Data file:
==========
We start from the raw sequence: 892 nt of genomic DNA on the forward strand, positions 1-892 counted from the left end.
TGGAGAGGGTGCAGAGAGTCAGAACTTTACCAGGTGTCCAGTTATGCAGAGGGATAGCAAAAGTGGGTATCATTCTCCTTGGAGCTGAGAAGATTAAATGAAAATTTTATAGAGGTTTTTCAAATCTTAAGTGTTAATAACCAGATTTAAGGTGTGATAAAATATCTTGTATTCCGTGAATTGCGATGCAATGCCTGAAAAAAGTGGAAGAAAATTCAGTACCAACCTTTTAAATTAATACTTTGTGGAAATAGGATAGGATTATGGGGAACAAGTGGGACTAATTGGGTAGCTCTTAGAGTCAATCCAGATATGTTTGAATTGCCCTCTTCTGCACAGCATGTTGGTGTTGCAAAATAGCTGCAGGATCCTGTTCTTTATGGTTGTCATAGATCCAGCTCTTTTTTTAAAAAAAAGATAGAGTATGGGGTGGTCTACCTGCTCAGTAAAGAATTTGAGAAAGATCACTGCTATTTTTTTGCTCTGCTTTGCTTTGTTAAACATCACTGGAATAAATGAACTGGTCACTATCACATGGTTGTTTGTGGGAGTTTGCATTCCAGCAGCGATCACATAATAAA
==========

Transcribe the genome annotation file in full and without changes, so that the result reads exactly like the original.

We start from the raw sequence: 892 nt of genomic DNA on the forward strand, positions 1-892 counted from the left end.
TGGAGAGGGTGCAGAGAGTCAGAACTTTACCAGGTGTCCAGTTATGCAGAGGGATAGCAAAAGTGGGTATCATTCTCCTTGGAGCTGAGAAGATTAAATGAAAATTTTATAGAGGTTTTTCAAATCTTAAGTGTTAATAACCAGATTTAAGGTGTGATAAAATATCTTGTATTCCGTGAATTGCGATGCAATGCCTGAAAAAAGTGGAAGAAAATTCAGTACCAACCTTTTAAATTAATACTTTGTGGAAATAGGATAGGATTATGGGGAACAAGTGGGACTAATTGGGTAGCTCTTAGAGTCAATCCAGATATGTTTGAATTGCCCTCTTCTGCACAGCATGTTGGTGTTGCAAAATAGCTGCAGGATCCTGTTCTTTATGGTTGTCATAGATCCAGCTCTTTTTTTAAAAAAAAGATAGAGTATGGGGTGGTCTACCTGCTCAGTAAAGAATTTGAGAAAGATCACTGCTATTTTTTTGCTCTGCTTTGCTTTGTTAAACATCACTGGAATAAATGAACTGGTCACTATCACATGGTTGTTTGTGGGAGTTTGCATTCCAGCAGCGATCACATAATAAA